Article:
C. Halpern: For what ages is Merry Myrrh,
The Christmas Bat intended, and what
did you do to address the specific needs of
this age group?
Regan W.H. Macaulay: “My publisher,
Guardian Angel Publishing, tends to categorize
picture books like Merry Myrrh as intended
for ages 4-7. Personally I think there’s
a little bit of wiggle room on both ends,
particularly for very young children who love
to listen to bedtime stories and pore over
the artwork. Christmas is a special time for
many people of all ages, but there’s
much about it that’s extra special for
the very young. I hope I am showing these
youngsters the wonder of Christmas through
the eyes of a very young and innocent animal,
full of awe at the beauty that surrounds him,
which is meant to commemorate the holiday.”
C. Halpern: What is the message you hope readers
get from the book?
Regan: “First, I hope the joy
Myrrh feels that comes from Christmas reflects
how the children who read/listen to the story
feel, too. I also hope they see that the things
that touch our hearts can touch others as
well—including those who are very different
from us. And perhaps they’ll look at
bats differently—not just as scary little
creatures reserved strictly for holidays such
as Halloween. The compassion the farm family
shows Myrrh, rather than fear, is something
important to teach children, I think.
C. Halpern: A bat seems like an unusual topic
for a Christmas book. Where did you get the
Regan: It’s a story I’ve
been toying with since high school, actually.
When I lived in a particularly lovely older
house in Oshawa (Ontario) with my mom and
my step-dad, occasionally a Little Brown bat
would find its way inside from somewhere up
in the mostly inaccessible attic. They would
be rather discombobulated, of course, and
it got me wondering what it would be like
for a bat to get caught up in a Christmas
tree, with all its lights and ornaments. Likely
very confusing and overwhelming, despite also
being a beautiful sight. And when I was a
child, I would often peer right into our Christmas
trees over the years, trying to picture what
it would be like to be very small and seeing
it from the inside out. Merry Myrrh sort of
unspooled from there.
C. Halpern: How did you find an artist to
illustrate your work?
I’ve worked with Alex Zgud on two of
my other picture books—Beverlee
Beaz the Brown Burmese and Sloth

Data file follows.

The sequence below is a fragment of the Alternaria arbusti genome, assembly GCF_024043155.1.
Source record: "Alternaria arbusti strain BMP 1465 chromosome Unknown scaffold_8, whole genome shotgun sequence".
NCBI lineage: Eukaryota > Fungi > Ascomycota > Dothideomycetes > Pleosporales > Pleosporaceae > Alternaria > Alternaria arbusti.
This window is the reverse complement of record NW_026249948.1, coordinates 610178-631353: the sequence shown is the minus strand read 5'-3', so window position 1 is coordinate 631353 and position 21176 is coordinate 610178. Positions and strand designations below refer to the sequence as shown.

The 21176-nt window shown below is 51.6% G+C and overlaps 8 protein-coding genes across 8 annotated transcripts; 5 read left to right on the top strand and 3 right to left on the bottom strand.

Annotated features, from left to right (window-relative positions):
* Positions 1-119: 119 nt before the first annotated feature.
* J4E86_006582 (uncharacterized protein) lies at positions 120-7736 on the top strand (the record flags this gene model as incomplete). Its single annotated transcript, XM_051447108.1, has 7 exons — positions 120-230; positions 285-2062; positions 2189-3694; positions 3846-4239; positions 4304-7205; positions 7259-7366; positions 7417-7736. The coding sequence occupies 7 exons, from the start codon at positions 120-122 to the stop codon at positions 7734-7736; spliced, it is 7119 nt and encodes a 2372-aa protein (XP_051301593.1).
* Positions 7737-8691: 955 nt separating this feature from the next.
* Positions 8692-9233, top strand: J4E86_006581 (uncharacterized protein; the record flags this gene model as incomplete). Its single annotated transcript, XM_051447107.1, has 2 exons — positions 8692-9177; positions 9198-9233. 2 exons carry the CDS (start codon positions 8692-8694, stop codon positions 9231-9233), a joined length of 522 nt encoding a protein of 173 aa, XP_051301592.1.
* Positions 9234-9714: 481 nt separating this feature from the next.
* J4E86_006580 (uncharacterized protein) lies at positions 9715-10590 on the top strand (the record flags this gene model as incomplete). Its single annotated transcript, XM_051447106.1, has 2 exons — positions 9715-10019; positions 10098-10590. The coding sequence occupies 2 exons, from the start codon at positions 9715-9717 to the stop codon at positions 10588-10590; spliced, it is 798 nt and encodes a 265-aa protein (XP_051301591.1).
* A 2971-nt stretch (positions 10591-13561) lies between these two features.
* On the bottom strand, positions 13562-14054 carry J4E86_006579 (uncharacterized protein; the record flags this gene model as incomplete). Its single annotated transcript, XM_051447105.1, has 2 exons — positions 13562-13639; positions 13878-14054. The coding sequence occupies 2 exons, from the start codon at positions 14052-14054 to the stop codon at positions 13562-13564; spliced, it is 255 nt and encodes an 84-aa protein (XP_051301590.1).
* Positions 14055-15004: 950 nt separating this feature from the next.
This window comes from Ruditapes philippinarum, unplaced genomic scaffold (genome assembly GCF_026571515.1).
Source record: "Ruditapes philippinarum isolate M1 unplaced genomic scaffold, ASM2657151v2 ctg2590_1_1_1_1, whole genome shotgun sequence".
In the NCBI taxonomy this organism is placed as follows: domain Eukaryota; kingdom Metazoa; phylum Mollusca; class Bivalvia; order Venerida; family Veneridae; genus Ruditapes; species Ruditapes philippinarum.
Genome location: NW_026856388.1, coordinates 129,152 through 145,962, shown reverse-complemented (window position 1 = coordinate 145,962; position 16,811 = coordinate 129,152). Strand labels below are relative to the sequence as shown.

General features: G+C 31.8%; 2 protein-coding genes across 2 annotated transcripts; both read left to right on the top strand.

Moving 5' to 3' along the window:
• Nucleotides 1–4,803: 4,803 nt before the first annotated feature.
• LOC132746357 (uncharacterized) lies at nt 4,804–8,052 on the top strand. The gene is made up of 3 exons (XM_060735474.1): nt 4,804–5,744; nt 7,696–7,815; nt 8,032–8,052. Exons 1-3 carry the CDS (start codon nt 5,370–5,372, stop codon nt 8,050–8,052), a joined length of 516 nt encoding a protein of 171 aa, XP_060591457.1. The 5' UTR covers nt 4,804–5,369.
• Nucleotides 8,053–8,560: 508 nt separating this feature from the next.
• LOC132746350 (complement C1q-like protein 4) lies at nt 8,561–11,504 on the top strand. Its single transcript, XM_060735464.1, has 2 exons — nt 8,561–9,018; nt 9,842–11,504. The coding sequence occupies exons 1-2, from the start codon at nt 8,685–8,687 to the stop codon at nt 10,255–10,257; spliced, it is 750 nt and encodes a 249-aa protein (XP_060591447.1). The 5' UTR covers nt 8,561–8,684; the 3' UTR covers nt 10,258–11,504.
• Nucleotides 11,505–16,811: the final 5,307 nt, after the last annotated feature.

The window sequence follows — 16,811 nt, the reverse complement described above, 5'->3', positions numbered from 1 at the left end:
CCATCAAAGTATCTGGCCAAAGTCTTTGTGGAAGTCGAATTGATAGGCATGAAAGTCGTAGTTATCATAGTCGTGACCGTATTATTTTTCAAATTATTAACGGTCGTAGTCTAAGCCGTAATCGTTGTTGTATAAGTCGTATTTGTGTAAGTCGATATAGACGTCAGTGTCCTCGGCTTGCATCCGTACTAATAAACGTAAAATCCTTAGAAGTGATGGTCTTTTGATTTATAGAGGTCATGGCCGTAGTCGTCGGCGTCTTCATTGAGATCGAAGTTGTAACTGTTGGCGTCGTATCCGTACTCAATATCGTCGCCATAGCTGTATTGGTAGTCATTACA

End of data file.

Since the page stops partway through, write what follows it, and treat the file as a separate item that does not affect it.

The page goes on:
the Lazy Dragon (this one’s also
published by Guardian Angel Publishing). I
met her when we both worked for a couple of
years in a pet shop called Pet Cuisine and
Accessories, where I learned she had been
an OCAD student (Ontario College of Art and
Design), and it was her ambition to become
a tattoo artist, which she has accomplished.
I saw some of her artwork and instantly wanted
to work with her. I asked her if she’d
collaborate with me on my first picture book,
Beverlee, and she agreed and created sample
artwork for me to submit along with the manuscript
to publishers. She’s actually getting
very busy with her work, so I’m glad
she was able to find the time to finish Merry
Myrrh with me.
C. Halpern: How does this book compare to
your other children’s books?
Regan: As with all of my other books,
the main characters are animals. But this
is the first book I’ve written with
a holiday theme.
C. Halpern: What else would you like people
to know about this book?
Regan: There’s a short note
on the title page of Merry Myrrh that mentions
the troubles Little Brown (and other) bats
are facing with respect to White Nose disease.
I hope this encourages parents and children
to learn more about how they can help bats
like Myrrh, so they don’t become yet
another extinct species. Bats are critical
to our ecology—without them and similar
creatures, insect populations would grow out
of control. This is not the theme of the story,
but I do hope that the positive light in which
Merry Myrrh portrays bats causes a few more
hearts to soften towards them. They truly
are amazing creatures and deserve to survive
just like any other species.